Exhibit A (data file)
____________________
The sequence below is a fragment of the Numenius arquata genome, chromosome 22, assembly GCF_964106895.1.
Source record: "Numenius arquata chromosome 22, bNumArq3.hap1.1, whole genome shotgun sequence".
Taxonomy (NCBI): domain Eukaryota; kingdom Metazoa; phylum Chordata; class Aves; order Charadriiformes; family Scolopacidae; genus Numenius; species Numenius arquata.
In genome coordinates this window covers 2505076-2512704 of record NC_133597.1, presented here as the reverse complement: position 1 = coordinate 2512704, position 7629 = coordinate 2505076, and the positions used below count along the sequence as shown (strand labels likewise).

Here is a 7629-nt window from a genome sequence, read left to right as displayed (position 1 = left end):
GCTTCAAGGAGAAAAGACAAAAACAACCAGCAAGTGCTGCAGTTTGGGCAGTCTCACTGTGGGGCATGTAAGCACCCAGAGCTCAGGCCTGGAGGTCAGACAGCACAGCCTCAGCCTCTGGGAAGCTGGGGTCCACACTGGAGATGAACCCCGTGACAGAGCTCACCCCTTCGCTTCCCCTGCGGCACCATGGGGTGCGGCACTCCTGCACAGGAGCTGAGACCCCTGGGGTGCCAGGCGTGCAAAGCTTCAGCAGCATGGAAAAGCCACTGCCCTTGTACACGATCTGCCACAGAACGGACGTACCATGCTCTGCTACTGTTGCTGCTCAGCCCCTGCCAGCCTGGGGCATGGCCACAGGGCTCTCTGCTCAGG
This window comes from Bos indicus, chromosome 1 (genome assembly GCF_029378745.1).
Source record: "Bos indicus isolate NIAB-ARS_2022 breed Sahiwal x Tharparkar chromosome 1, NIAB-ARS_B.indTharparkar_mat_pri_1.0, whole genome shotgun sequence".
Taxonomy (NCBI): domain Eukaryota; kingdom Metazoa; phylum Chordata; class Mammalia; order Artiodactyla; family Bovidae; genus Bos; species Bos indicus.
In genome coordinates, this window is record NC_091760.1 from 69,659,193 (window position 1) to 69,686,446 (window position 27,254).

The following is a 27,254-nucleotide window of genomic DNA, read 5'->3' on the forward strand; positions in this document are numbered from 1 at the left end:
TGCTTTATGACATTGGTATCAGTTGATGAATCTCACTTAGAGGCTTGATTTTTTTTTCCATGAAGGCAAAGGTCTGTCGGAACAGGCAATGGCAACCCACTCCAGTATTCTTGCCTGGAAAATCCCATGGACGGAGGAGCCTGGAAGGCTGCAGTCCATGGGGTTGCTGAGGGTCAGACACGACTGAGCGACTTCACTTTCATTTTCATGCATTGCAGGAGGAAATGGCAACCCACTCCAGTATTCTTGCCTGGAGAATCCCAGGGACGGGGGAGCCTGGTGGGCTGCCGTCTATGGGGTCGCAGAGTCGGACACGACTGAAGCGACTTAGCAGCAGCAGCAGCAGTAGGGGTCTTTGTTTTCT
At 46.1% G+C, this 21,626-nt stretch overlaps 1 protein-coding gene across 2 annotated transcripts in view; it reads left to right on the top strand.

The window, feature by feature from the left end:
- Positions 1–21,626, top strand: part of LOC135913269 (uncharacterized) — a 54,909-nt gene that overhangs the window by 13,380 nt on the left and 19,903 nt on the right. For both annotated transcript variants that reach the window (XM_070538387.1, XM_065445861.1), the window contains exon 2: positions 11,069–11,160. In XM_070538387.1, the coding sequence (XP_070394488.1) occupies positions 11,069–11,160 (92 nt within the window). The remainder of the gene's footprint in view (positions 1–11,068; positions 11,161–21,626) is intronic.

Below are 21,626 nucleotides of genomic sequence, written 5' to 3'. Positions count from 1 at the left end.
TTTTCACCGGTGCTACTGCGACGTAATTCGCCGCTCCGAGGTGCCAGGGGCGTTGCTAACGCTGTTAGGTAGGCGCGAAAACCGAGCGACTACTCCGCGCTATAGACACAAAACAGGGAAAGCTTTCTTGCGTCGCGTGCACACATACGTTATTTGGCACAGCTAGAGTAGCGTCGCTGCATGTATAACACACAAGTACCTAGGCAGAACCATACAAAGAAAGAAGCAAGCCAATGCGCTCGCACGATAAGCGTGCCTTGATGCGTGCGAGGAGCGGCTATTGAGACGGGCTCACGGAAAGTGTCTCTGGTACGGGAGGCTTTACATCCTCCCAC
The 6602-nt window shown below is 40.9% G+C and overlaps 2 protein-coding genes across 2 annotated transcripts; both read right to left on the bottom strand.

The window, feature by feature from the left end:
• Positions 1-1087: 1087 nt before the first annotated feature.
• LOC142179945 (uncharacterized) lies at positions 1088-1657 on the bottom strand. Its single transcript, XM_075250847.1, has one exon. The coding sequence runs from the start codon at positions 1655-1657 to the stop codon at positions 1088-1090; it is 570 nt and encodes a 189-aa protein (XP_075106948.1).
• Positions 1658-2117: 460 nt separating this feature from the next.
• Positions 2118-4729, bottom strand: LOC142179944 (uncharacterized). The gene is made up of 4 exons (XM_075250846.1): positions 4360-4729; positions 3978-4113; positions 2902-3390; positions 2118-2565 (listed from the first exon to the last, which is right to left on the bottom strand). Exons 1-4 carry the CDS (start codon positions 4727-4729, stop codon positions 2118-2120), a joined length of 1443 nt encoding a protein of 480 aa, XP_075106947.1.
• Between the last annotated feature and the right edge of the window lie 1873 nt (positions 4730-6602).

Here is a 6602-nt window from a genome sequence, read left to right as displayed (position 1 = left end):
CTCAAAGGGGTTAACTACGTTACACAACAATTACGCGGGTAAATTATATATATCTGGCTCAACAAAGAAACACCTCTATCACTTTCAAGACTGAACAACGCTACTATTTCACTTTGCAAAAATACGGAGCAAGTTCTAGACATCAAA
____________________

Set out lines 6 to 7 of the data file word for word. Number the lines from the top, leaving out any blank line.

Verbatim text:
GCTTCAAGGAGAAAAGACAAAAACAACCAGCAAGTGCTGCAGTTTGGGCAGTCTCACTGTGGGGCATGTAAGCACCCAGAGCTCAGGCCTGGAGGTCAGACAGCACAGCCTCAGCCTCTGGGAAGCTGGGGTCCACACTGGAGATGAACCCCGTGACAGAGCTCACCCCTTCGCTTCCCCTGCGGCACCATGGGGTGCGGCACTCCTGCACAGGAGCTGAGACCCCTGGGGTGCCAGGCGTGCAAAGCTTCAGCAGCATGGAAAAGCCACTGCCCTTGTACACGATCTGCCACAGAACGGACGTACCATGCTCTGCTACTGTTGCTGCTCAGCCCCTGCCAGCCTGGGGCATGGCCACAGGGCTCTCTGCTCAGG
This window comes from Bos indicus, chromosome 1 (genome assembly GCF_029378745.1).